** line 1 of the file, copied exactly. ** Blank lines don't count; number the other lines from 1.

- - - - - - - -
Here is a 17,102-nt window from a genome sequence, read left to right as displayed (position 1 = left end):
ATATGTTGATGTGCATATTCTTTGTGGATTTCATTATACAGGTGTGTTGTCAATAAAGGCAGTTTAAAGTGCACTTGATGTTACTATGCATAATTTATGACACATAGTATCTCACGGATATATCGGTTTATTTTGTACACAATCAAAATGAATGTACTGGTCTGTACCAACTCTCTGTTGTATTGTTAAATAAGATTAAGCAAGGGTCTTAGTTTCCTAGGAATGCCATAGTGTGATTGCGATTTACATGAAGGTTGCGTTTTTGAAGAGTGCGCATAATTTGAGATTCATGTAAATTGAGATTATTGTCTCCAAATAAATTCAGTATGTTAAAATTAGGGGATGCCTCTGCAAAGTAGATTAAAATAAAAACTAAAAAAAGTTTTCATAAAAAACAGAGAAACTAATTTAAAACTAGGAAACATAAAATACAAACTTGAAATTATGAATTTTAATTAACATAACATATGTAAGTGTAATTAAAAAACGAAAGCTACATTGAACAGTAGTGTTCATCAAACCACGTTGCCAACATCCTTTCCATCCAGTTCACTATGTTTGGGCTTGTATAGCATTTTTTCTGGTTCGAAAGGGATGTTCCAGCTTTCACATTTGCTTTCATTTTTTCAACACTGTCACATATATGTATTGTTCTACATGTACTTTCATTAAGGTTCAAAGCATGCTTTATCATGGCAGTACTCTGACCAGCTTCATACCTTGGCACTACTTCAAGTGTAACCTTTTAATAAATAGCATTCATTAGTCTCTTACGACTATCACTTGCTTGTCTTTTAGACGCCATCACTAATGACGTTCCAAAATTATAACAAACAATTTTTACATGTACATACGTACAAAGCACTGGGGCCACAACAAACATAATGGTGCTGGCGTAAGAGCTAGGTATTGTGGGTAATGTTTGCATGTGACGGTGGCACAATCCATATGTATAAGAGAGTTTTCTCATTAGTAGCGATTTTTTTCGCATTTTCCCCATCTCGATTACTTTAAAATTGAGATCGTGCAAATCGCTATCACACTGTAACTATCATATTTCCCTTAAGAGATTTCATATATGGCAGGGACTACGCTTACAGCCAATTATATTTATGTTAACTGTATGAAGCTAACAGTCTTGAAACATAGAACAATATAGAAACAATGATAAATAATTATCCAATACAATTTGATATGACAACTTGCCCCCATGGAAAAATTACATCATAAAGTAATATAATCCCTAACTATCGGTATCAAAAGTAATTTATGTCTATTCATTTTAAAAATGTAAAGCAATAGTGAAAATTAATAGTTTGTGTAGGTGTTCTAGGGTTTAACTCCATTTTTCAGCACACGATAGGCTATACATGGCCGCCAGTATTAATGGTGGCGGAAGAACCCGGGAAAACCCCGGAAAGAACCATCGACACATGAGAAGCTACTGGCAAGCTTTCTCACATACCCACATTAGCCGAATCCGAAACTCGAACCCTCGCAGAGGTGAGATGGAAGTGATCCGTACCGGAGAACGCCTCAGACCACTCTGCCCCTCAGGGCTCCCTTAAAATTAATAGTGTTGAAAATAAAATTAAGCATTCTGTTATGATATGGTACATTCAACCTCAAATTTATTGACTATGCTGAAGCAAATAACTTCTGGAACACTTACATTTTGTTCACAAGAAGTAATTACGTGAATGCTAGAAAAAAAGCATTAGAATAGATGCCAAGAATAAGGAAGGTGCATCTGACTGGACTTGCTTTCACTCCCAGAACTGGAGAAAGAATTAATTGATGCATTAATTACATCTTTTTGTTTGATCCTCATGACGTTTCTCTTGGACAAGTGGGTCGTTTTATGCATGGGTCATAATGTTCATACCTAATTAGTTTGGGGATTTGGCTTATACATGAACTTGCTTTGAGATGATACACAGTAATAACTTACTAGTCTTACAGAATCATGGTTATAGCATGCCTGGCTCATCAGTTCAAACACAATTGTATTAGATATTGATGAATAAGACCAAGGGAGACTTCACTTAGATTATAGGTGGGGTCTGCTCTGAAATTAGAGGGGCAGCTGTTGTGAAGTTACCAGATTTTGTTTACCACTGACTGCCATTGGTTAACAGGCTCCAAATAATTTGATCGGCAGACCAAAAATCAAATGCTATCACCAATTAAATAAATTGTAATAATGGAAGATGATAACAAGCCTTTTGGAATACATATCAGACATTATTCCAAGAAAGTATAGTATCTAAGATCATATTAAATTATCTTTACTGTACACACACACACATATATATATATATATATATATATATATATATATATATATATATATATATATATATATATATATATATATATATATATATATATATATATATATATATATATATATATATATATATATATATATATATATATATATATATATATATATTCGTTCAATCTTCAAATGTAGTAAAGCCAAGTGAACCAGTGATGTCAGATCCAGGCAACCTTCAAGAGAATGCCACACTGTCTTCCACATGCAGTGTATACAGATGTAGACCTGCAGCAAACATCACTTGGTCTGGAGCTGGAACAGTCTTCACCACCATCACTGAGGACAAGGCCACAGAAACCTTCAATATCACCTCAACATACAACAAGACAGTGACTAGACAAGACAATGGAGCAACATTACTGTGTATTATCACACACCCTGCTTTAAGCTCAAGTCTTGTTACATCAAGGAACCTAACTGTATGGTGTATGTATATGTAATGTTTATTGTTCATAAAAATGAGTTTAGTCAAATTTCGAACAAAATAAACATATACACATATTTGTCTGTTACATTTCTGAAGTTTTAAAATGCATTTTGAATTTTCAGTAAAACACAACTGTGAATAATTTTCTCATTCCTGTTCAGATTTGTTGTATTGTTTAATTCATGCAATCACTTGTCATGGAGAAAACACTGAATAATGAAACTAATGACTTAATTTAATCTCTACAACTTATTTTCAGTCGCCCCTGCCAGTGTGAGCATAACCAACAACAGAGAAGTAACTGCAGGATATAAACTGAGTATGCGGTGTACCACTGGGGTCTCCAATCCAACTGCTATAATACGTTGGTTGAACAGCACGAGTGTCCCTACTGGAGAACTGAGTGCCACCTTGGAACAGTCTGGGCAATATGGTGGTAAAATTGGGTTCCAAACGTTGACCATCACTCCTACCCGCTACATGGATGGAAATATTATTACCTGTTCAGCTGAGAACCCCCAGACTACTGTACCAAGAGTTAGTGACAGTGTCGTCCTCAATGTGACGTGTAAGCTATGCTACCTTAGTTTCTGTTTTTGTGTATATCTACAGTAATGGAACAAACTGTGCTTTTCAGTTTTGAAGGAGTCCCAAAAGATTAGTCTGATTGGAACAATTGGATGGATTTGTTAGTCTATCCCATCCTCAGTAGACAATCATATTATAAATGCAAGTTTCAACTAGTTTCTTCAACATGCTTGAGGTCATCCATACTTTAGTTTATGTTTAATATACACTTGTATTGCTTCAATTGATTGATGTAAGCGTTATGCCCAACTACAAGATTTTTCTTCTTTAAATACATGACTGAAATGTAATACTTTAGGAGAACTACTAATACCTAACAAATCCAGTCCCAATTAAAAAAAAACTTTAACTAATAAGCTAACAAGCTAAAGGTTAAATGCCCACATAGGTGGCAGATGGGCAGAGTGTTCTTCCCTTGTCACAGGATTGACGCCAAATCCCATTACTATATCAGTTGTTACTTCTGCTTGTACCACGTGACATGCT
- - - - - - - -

Here is a 17,102-nt window from a genome sequence, read left to right as displayed (position 1 = left end):